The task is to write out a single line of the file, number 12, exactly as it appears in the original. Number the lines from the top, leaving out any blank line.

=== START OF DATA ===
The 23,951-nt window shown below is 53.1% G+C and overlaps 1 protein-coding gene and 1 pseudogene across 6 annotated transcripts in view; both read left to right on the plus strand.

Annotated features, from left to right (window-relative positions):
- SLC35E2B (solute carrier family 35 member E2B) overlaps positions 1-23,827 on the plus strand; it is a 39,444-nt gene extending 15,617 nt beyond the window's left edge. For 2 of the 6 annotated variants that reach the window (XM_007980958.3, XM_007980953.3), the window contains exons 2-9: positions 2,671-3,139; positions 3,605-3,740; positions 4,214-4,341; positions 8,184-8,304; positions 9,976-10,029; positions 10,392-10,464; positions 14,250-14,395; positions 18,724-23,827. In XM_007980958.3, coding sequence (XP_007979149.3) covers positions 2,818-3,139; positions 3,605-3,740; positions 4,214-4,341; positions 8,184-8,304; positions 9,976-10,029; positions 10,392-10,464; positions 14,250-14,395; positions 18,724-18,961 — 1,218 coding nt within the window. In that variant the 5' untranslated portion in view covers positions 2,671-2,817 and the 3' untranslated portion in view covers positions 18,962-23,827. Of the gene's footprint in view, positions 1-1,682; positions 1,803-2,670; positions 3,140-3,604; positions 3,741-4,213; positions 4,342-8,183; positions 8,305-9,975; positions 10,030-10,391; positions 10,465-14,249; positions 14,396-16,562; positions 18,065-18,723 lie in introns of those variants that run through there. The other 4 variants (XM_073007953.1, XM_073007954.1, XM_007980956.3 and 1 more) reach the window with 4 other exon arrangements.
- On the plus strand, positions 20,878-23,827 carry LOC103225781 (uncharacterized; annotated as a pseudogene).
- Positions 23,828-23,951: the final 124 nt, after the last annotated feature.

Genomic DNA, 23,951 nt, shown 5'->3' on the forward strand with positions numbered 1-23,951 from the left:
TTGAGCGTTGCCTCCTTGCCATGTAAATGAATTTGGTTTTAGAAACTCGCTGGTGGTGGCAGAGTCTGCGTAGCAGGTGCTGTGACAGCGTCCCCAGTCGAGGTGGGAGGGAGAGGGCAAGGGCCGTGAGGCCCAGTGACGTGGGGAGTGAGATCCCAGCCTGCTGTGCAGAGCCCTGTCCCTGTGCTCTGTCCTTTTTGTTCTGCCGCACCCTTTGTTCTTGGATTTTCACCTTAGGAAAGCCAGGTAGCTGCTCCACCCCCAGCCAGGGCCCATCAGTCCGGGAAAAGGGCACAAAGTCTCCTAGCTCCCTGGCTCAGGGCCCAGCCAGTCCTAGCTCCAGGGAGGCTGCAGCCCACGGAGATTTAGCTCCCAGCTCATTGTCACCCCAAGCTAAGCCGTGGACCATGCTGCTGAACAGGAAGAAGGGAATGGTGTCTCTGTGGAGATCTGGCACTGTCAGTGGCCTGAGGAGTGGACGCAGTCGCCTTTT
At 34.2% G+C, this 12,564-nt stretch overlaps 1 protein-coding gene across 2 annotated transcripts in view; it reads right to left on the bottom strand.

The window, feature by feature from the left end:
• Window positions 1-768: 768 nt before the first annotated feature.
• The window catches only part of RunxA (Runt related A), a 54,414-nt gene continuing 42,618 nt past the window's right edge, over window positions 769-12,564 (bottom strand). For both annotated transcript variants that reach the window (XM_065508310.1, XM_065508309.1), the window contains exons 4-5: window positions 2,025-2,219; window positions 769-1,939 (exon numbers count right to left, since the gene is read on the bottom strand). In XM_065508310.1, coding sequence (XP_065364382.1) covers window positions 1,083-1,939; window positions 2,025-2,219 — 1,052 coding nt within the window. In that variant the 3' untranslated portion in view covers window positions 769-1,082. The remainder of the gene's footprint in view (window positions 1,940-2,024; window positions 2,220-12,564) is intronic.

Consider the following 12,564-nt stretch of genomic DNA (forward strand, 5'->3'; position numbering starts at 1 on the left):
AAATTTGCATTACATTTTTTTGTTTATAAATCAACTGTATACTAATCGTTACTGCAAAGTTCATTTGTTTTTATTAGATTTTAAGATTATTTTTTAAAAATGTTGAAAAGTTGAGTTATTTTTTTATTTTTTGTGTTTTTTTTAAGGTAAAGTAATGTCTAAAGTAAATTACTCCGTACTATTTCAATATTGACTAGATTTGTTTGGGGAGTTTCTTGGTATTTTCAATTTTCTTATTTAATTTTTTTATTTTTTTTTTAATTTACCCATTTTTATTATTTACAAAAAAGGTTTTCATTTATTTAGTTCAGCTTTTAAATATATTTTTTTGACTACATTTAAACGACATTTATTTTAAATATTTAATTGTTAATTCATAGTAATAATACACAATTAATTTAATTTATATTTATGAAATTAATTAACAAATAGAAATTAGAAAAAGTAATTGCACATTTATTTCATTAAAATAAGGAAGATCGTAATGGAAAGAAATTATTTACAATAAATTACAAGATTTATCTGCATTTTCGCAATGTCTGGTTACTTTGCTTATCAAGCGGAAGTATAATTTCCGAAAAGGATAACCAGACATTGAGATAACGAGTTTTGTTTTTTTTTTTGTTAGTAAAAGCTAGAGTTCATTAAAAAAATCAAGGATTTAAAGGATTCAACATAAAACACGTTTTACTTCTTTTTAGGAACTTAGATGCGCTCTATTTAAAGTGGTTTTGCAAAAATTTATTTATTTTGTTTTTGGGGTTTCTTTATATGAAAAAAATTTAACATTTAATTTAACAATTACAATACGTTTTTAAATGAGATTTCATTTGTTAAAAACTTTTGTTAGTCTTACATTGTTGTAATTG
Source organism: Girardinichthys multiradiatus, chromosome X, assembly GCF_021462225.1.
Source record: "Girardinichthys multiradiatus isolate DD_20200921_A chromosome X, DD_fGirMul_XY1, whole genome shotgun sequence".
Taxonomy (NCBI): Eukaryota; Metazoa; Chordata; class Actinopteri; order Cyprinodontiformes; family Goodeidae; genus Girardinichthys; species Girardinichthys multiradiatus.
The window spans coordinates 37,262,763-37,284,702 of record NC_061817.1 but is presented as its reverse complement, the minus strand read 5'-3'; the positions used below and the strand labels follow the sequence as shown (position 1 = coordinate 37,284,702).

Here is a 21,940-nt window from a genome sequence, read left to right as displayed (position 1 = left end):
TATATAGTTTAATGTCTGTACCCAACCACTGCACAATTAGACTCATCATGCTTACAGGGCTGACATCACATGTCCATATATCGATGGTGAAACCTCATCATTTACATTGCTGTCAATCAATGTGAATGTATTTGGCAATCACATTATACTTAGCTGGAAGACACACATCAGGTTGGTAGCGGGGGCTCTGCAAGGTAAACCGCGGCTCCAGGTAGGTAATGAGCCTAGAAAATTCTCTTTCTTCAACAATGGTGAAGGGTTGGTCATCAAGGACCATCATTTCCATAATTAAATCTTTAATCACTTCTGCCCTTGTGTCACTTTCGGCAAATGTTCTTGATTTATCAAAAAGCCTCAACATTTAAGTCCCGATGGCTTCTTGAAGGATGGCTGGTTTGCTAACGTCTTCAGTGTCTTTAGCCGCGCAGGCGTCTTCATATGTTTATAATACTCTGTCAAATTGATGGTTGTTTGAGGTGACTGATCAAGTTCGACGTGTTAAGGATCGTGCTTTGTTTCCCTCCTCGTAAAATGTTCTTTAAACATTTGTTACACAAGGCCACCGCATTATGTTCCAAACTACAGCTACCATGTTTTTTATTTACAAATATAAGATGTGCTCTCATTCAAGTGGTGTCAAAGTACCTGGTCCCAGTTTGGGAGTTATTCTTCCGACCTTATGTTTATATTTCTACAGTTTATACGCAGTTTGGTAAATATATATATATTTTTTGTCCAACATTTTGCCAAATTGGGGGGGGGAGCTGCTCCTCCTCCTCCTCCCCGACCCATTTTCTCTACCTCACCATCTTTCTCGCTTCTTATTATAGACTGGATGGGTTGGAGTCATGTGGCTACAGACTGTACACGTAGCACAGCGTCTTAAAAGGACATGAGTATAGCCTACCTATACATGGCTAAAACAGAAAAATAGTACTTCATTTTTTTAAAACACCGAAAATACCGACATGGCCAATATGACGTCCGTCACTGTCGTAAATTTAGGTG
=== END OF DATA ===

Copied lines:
Consider the following 12,564-nt stretch of genomic DNA (forward strand, 5'->3'; position numbering starts at 1 on the left):